Well put, Ralph. Yes, we always have to "allow" the author's opinions and conclusions. Our challenge is to make our best judgement as to whether the author arrives at those opinions and conclusions based on reasonable and sufficient available sources and whether the author is promoting a particular agenda to the extent that they are leaving out sources that are counter to their personal "agenda".
In the case of Rampp & Rampp, it would appear that they are so unfamiliar with the subject matter they made the simplest of mistakes and which then snowball in their effect.
In the case of Annie Abel, she had done much scholarly study on the subject of US-Indian relations in the 1800s, she located and used an impressive amount of documentation/correspondence of the Indian Office around and during the war, and she relied on the ORs, Confederate Records, and other War Dept sources. If she had a personal agenda, I believe that agenda was to expose the graft and corruption of the US Government, politicians, and others involved with the Indians during the period. She does, of course, have personal biases that come through in her books. She does have a pro-Union point of view. She does have racial biases regarding Indians and Blacks. All things considered, it is my opinion that she very well supports her opinions and conclusions, whether I agree with them or not, and that her biases do not unreasonab ly taint her presentation and consideration of the facts available. I assume that her perception of the Choctaw during the war had more than a little to do with Ms. Wright's dislike of her work.
My father was a fundamentalist Christian minister and, regarding the understanding of the scriptures, he often commented that you have to consider who was speaking, to whom were they speaking, and why were they saying what they were saying. That advice comes to my mind often. I love reading Wiley Britton but it is important to understand who he was, who he perceived his audience to be, and what point he was trying to make. From him we have an invaluable first person account, understanding that it was written (in the case of the Memiors written in 1863) by a 21 year old who was distinctly abolisionist and pro-Union and distinctly proud of his comrades in the Kansas regiments and of some of the prominent officers (particularly Wm A Phillips). It seems apparent to me that it is one of his intents to correct the view that the Kansans were inclined to jayhawking and otherwise mistreated civilians, primarily but not exclusively those her were pro-Southern -- though in my opinion he is unsuccessful in this regard and comes across in rationalizing and discounting the acts of "Northern" jayhawkers while exaggerating the acts of "Southern" bushwackers.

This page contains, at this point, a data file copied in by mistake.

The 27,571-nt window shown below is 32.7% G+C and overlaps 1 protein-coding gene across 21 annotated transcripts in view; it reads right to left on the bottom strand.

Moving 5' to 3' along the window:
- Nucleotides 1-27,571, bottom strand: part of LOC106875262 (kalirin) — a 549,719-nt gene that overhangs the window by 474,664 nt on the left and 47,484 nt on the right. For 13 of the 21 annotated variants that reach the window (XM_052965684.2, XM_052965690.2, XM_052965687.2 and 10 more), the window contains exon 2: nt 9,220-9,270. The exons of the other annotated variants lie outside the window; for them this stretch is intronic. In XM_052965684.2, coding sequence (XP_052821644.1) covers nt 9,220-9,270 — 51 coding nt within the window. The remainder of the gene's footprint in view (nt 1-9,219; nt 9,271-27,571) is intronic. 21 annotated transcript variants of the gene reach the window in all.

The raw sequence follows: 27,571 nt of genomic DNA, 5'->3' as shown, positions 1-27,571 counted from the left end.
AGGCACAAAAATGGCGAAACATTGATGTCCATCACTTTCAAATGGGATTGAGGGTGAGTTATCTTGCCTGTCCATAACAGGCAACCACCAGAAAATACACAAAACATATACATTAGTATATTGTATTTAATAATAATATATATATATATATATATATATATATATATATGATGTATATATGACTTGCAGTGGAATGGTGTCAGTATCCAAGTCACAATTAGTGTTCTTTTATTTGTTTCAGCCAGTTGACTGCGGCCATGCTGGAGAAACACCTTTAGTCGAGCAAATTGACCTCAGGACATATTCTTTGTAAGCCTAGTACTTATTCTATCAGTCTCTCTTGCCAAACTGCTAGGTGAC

I would go on to say that regarding the ORs and similar sources, we must keep in mind who, to whom, and why the officer or other person was writing. By doing so, we are hopefully less inclined to be misled by reports that exaggerate the writer's role and accomplishments. We are also more wary of their knowledge of the facts around their topic -- e.g. Britton presents his own observations and those he acquired from others but was, of course, rarely informed of all the facts around particular events such as knowledge of the enemy.
One closing comment on Annie Abel's books, I beleive they are not as popular with many readers on the subject because they do not contain specifics of battles, opposing forces, and the like.